My last relationship wasn’t abusive or dysfunctional in anyway. In fact, my boyfriend was a really nice, caring and attentive guy, who accepted me for who I was and went out of his way to make me feel appreciated and loved. He was as close to perfect as it comes. And in fact, prior to our courtship, I used to stress myself – and the unfortunate men I had dated – out about why I hadn’t been able to find relationship like the one I had. I should have been happy. There was no real reason for me not to be happy. But despite finally getting what I wanted, I can honestly say that I wasn’t.
Somewhere within the mix of coupledom, I began to feel stifled and confined. And that’s when the fights started. I would routinely pick arguments with him over the most mundane things, like how loudly he chewed his food and his penchant for smiling all the time. Amazingly the characteristics that first attracted me to him suddenly became the very reasons why I couldn’t stand him any longer.
And while I enjoyed our time together, there were many days in which I had longed to be solo. Then one day, while we sat quietly on his couch watching a movie, it hit me. While I was spending so much time and energy on making the “we” work, I knew little about what made the “me” happy. Whereas I wanted to travel, see the world, meet new people and explore interest outside of the realm of what I had been accustomed to, my significant other was just content sitting on the couch and watching movies together. I realized that what I had been searching for wasn’t necessarily a significant other but a life of significance. So I dumped him, nicely of course, and went out into the world to not only do my “thang” but to find out exactly what my “thang” was.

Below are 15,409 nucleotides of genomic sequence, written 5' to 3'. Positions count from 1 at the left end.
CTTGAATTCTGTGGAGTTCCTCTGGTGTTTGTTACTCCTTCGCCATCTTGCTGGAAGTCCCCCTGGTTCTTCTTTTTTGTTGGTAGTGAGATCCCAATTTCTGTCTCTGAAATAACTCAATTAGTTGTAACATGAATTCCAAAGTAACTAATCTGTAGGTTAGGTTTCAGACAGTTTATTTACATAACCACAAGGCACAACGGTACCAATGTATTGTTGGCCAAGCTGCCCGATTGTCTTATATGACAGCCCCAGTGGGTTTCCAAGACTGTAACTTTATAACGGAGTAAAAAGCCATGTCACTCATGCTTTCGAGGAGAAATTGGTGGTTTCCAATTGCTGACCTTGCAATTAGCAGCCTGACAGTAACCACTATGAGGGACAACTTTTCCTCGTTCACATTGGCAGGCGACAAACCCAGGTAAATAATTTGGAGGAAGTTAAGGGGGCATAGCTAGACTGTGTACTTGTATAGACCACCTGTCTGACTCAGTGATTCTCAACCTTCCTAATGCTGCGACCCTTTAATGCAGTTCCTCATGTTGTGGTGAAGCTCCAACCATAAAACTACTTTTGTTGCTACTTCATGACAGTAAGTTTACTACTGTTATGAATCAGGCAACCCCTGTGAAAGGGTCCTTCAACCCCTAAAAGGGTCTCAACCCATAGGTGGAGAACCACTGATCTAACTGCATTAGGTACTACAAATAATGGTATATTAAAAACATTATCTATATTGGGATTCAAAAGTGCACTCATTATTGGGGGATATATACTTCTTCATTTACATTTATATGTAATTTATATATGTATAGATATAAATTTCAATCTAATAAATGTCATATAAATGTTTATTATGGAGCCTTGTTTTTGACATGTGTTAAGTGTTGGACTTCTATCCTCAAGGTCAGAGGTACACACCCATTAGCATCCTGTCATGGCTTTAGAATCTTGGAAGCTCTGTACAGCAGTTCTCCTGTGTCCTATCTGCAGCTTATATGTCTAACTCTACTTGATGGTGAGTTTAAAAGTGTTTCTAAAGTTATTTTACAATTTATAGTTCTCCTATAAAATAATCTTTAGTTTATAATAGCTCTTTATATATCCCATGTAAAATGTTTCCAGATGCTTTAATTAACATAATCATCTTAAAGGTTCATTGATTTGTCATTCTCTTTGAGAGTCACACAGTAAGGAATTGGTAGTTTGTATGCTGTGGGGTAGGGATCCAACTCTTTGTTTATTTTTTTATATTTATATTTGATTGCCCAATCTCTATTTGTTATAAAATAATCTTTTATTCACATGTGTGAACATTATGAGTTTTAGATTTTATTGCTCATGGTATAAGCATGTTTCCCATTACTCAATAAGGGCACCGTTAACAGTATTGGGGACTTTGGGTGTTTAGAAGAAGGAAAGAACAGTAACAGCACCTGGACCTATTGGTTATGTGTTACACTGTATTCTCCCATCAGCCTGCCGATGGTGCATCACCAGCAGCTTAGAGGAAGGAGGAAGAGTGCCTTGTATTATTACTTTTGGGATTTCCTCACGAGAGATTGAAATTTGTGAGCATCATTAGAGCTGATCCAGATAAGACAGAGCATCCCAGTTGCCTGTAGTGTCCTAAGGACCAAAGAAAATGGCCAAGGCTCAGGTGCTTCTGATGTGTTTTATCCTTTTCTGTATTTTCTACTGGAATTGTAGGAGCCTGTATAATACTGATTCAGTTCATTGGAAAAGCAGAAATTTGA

Again, that was two years ago and at 34 years of age I realize that I am not getting any younger. But even as the anxiety and fear of being the old spinster cat lady nudges at me and almost weekly articles in the press hounding me about why I’m not married yet, I’m still not ready to be in just any relationship just to say, and to quote Sophia from the Color Purple, “I iz married now.” There are so many questions about myself, about what I want in a relationship, which I have yet to figure out. Questions like do I want children? Do I even desire marriage or would I be content with a part-time lover? Where do I see myself career-wise five years from now? And how much will I really be saving by switching my insurance to Geico – you know the important stuff in life. So until I truly figure it all out, I think that I will remain ambivalent, single and very much unattached.
And despite the Single Lady anthem swirling around me, according to the Census Bureau, I’m not really alone in my thinking. Its most recent report has suggested that the proportion of married households in America dropped to a record low of 48 percent and that nearly 50 percent – and growing – of the adult population is single. This compared with 33 percent in 1950.